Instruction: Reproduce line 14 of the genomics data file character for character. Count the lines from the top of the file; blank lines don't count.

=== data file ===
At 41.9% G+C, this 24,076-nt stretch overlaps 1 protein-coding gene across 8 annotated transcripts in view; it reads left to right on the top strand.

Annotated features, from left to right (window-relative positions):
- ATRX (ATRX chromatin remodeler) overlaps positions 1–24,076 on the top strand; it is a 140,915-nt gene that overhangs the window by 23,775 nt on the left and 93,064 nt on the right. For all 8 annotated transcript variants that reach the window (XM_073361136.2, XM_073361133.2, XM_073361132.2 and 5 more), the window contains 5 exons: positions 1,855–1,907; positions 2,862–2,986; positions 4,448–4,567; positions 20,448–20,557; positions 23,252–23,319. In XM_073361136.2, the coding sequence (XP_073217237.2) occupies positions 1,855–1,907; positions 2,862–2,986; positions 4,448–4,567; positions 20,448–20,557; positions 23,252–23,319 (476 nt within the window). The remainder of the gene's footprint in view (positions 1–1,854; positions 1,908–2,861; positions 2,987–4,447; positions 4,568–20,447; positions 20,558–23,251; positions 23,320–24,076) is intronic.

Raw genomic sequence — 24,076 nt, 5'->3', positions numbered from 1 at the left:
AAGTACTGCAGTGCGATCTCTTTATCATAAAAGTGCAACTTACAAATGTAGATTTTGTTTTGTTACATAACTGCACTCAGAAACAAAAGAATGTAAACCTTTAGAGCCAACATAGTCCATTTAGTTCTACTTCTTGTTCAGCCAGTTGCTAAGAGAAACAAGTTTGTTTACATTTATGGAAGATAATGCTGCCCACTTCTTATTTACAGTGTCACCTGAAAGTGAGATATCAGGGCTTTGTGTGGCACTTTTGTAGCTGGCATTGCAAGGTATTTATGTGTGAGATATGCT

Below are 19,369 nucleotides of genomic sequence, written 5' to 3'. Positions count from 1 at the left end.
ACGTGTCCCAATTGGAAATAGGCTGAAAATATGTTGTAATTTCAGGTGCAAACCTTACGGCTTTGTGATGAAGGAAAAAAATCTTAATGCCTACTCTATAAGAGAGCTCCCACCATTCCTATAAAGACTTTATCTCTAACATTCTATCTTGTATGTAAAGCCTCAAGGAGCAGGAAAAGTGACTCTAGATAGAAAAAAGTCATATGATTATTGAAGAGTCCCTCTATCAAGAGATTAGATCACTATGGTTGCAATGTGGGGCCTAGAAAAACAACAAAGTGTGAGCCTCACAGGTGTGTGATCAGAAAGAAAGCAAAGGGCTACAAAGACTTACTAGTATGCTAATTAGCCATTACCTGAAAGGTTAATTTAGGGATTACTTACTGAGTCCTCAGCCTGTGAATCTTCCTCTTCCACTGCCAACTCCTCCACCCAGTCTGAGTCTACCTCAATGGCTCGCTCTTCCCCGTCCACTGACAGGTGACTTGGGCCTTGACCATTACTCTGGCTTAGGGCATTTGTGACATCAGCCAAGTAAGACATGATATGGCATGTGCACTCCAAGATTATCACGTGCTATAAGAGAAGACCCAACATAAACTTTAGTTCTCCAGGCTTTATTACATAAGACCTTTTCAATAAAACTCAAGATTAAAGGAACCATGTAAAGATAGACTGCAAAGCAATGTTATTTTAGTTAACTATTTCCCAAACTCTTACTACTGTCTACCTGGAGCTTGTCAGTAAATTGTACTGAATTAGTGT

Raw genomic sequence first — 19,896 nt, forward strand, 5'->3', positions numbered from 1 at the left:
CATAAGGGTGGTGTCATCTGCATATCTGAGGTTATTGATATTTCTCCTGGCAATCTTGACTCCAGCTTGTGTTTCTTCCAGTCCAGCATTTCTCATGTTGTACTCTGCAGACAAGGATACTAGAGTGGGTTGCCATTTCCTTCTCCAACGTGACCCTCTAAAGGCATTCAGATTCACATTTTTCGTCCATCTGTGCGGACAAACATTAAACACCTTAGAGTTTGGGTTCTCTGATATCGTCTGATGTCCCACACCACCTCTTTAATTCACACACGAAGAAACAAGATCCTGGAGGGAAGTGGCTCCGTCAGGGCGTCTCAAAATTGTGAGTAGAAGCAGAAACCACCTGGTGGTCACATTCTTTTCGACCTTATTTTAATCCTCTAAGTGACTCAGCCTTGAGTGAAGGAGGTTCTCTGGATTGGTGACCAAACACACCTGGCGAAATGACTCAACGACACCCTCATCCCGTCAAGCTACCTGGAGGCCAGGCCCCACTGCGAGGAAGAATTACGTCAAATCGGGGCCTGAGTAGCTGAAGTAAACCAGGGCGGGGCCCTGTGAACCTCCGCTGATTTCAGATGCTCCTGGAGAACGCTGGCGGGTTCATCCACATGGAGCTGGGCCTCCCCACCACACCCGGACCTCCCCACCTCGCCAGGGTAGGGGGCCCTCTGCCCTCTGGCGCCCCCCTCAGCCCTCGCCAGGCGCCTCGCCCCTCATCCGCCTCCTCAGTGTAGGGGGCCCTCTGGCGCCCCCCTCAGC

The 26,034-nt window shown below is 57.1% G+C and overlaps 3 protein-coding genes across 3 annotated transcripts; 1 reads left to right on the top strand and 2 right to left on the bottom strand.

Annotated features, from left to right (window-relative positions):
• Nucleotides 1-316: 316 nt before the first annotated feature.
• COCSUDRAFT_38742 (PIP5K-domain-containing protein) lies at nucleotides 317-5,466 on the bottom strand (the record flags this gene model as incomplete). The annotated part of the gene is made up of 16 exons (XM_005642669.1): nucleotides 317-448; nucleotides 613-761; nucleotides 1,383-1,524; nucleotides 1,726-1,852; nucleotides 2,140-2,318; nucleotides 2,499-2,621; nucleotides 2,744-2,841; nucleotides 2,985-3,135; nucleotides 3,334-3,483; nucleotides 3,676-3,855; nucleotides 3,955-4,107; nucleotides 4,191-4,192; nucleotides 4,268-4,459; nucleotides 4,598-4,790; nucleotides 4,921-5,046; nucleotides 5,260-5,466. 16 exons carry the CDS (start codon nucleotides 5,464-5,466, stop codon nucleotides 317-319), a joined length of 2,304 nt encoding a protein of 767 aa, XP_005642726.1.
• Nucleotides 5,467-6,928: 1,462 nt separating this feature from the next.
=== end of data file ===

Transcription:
• Nucleotides 5,467-6,928: 1,462 nt separating this feature from the next.